Small local authorities are often found high up the league tables - but not always justifiably, writes Colin Alston.
THE test results of very small primary schools with fewer than 10 Year 6 pupils are not published in the annual league tables. The Government accepts that their scores can fluctuate wildly from year to year and are therefore not a valid measure of a school's performance. However, when the annual GCSE league tables are published, all local education authorities appear in them - regardless of their size. The Isles of Scilly (with their one successful secondary school) usually shine in the GCSE rankings.
Few people realise how many small LEAs there are. In 1990-91, there were only 108 LEAs in England. But local government reorganisation has increased this to 152.
A handful of authorities have fewer than five maintained secondary schools. More than 30 LEAs have 10 or fewer secondaries. A further 30 or so have no more than 15.
Why does this matter? In a very small LEA, a single secondary school can account for over a quarter of the authority's GCSE results. If just one school's results are very high or low, this can distort a raft of performance indicators and targets at LEA level.
Consider a small experiment. Imagine that the London Oratory School, in the borough of Hammersmith and Fulham, could be wheeled into another LEA, taking its 92 per cent 5+A*-C GCSE grades (last year's figure) with it. As it crosses the border into Islington, the borough's GCSE average leaps from 26.5 per cent to 35 per cent. (Sadly, the "home" LEA's average falls by almost 10 per cent and it drops 58 places in the tables.) If you pushed the London Oratory into Hackney, you would delight at the 6.8 per cent improvement (up 24 league-table places). Push it south, into Lambeth, and you would see a 7.4 per cent increase in the borough's 5+A*-C average - up 28 places and well away from the bad-publicity zone.
Now imagine a different scenario. If Kensington and Chelsea "borrowed" the GCSE results of just one struggling school from an East Midlands LEA, the London borough's average would plummet by nearly 15 per cent. It would drop 62 places in the league tables. The same school's results would also devastate the apparent performance of Blackpool, Darlington, Barking and Dagenham, or Rutland.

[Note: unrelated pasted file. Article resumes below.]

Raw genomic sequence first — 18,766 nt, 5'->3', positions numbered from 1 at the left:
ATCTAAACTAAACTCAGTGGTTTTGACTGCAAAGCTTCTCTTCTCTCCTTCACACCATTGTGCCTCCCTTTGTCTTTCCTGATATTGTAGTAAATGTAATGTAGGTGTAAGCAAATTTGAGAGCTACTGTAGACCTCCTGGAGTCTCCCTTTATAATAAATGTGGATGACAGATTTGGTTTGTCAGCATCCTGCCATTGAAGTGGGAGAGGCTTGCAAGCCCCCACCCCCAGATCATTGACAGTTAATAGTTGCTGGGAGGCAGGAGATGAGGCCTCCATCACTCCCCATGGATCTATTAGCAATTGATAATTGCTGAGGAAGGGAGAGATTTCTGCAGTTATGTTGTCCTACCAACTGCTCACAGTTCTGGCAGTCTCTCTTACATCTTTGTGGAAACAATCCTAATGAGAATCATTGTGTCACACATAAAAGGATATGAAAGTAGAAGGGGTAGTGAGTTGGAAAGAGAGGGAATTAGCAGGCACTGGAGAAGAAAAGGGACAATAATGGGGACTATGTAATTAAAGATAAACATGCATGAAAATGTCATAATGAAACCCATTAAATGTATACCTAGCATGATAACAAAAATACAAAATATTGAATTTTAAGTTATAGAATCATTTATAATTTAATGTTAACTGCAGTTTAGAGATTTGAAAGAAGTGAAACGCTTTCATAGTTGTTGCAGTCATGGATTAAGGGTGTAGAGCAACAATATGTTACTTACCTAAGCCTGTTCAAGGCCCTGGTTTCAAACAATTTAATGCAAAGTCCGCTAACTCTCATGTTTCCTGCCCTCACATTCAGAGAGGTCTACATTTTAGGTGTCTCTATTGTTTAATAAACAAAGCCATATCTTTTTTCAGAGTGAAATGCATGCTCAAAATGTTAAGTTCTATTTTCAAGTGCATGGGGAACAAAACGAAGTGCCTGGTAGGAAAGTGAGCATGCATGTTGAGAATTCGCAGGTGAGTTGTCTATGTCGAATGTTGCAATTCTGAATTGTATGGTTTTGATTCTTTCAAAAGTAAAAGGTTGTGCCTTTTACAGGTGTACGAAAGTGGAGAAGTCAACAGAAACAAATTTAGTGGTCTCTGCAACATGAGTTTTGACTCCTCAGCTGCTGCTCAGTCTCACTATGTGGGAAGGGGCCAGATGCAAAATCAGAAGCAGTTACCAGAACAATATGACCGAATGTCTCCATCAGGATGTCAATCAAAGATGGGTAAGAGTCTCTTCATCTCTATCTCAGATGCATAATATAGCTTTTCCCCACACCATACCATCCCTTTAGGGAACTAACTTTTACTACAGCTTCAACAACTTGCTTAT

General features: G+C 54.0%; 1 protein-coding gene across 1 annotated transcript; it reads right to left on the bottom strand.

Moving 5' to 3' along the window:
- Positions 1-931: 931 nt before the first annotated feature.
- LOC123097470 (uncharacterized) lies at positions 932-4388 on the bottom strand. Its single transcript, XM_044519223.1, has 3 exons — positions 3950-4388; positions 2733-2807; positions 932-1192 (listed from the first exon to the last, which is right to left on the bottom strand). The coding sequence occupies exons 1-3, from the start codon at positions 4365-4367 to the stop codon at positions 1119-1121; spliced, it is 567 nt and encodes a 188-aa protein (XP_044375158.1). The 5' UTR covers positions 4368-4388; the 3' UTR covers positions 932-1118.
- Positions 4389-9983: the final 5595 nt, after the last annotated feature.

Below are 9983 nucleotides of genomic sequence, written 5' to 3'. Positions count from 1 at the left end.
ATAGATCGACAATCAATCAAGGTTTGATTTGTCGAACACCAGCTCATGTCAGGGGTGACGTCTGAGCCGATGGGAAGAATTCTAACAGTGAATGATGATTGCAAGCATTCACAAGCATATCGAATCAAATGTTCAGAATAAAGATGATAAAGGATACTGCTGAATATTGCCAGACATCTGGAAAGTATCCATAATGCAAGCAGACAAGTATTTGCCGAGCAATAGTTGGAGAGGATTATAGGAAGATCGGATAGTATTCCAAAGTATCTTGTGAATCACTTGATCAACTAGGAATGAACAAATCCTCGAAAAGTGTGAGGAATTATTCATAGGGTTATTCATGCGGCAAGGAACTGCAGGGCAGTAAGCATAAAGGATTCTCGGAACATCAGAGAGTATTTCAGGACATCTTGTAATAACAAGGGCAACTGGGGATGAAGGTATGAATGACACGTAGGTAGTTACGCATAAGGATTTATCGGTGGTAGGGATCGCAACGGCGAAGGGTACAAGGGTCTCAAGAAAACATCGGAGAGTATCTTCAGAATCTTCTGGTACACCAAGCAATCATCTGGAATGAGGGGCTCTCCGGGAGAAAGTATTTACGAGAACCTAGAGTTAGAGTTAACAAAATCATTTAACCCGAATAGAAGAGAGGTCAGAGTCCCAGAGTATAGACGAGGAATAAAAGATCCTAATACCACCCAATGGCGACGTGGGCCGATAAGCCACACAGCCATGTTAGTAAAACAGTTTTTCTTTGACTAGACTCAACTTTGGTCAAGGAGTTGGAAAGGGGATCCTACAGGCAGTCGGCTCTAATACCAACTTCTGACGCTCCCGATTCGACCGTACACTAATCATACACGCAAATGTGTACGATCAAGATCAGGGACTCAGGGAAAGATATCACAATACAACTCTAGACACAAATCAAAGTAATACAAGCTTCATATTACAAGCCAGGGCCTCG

This is all a bit ridiculous, of course. One school is not an LEA and yet the results of one secondary in special measures can tip the balance of judgment on 10 or more LEA-level performance indicators (three GCSE indicators, three key stage 3 indicators, attendance, absence, permanent exclusions plus a few "best value" indicators.) For small LEAs, these are politically big statistics, which have assumed almost biblical significance. A small LEA can maintain league-table respectability if it has a couple of large, high-achieving secondaries. They can mask low results in the remaining schools.
In contrast, one low-performing school can ruin an LEA's averages - even though most of its schools are making progress. There is no simple solution. Omitting the results of the "outliers" (the highest and lowest results) from LEA averages could make things even worse. But greater awareness of the issue is needed.
In the future, perhaps an Office for Standards in Education report, an Audit Commission study, or the GCSE performance tables will note that the statistical comparison of small LEAs should be undertaken with caution. As things stand, authority-wide averages can be an unreliable basis for assessing the performance of small LEAs.
Colin Alston is head of research, statistics and development for Hackney education authority.